"How do you know what to film and when and how can you edit on the fly?", a delegate asked in Berlin.

Whilst talking to her, I threw her a ball. She caught it whilst still talking.

In Minority Report, a similar question is asked of Tom Cruise's character about pre-cog.

He rolls a ball and his adversary catches it. Expectation can be instinctive, but also conditioned.

In other words it's by training and repetition that we learn this thing called video journalism. There's no smoke and mirrors to it.


Self Filming
The shots of me running across the street give space to the scene. The A1 is small enough for me to place it somewhat clandestinely against a backdrop.

Though I am scouting to ensure no one with trainers or passing me a fleeting "lucky" look is in the vicinity . LOL

Digital can penetrate shadows and even when it's dark, so often I don't carry lights, most definately when I'm running, and to build up authorship; my judgement of the scene, I will either desaturate or adjust my blacks.

These can be found in FCP's colour corrector palate.

Here, I'm pulling up some sickly greens and browns. It's an anti aesthetic look: the mood, characters and visual dialogue are now instinctively captured to tell the story, even without actual dialogue with this case.

I've cropped it to 950x380 which gives it a more filmic sensation.

The music yes is important, but equally natural sound could have done the job.

I still believe it's an editorial call of using music in news packages, however we should pass the no-discussion approach.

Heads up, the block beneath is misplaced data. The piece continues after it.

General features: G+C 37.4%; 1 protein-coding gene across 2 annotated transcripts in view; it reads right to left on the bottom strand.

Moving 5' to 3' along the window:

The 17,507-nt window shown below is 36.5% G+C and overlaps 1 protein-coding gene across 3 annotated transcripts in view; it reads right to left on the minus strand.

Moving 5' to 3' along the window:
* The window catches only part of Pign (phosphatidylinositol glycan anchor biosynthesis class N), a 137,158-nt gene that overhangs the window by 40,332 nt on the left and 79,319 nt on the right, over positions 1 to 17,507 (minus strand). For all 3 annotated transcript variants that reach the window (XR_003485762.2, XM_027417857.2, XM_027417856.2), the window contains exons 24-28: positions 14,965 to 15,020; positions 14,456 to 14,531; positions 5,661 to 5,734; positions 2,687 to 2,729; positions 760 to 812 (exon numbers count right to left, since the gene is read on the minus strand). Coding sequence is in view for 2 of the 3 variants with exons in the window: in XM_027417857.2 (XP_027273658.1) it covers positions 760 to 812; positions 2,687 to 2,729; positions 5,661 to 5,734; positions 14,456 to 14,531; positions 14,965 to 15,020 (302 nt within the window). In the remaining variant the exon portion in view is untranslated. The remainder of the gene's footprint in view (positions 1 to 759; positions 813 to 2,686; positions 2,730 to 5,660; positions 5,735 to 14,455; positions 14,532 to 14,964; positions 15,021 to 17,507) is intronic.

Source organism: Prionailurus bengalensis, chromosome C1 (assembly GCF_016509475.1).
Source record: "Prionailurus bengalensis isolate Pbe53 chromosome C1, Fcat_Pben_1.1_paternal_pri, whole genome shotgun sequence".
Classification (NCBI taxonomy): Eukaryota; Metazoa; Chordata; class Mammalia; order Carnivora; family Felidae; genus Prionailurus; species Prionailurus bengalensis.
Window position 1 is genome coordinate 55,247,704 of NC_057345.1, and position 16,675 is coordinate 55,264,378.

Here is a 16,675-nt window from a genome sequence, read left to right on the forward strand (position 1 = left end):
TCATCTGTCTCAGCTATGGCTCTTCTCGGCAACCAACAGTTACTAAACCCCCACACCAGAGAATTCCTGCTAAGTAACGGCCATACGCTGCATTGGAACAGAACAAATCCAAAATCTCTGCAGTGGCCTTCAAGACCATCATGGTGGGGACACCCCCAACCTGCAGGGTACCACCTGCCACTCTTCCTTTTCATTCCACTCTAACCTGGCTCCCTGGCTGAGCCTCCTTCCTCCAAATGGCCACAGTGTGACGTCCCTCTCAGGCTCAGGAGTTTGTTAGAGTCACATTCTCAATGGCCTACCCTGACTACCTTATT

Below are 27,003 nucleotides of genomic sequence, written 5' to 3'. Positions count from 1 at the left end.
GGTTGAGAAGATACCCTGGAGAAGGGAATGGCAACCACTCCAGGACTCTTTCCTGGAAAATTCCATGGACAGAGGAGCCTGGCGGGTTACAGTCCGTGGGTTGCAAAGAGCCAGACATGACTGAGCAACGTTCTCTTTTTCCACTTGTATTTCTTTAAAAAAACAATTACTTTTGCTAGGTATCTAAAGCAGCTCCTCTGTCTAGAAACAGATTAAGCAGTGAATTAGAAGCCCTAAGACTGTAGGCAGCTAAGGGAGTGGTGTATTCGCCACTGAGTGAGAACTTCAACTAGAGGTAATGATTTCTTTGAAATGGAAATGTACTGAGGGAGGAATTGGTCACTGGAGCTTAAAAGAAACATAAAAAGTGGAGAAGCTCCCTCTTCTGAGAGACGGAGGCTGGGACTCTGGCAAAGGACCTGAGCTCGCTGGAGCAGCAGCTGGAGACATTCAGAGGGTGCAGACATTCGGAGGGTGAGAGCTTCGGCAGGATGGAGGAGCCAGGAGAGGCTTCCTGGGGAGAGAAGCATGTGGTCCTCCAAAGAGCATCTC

This is a creative form, and if the signs of viewers abandoning news is anything to go by, and that's not entirely all down to the product, we'd do well to consider upping the anti on visual story telling, to be more compelling, more aggressive, subtle, in the thick of it when we tell stories.

These cameras can do things that beg fresh thinking and packaging processes.

Video posted on viewmagazine.tv
size 6.5mb at 400k/sec reduced from 500mb using double compression technique.

2 comments:

alison williams said...

Your piece on anti-aesthetism sparked thoughts about the way formal composition in paintings holds and communicates emotion. This seems to be something that people understand instinctively: reading the subconscious message. On a simple level, images that are composed on a broad-based triangle convey calm and security; invert the triangle and the emotion is uncertainty, danger. Might the video-journalist be unconsciously (in terms of the intelligent unconscious) composing on the fly to communicate the emotions s/he is feeling?

alison williams

David of www.viewmagazine.tv said...

Alison, Oh my, yes.

Though this might be a wee anathema to traditional news editors.

There are strong elements of film language and design - the Gestalt Theory- in video journalism.

And so our visual grammar, how we inadvertently communicate with light and composition indeed instinctively drives our actions.

I'd say video journalism has a lot to be thankful for from artists up to and beyond Giotto di Bondone.

Peter at Shootingbynumber s posts some wonderful finds in this area.

Please lead us to your site or posts so we can read some more.

david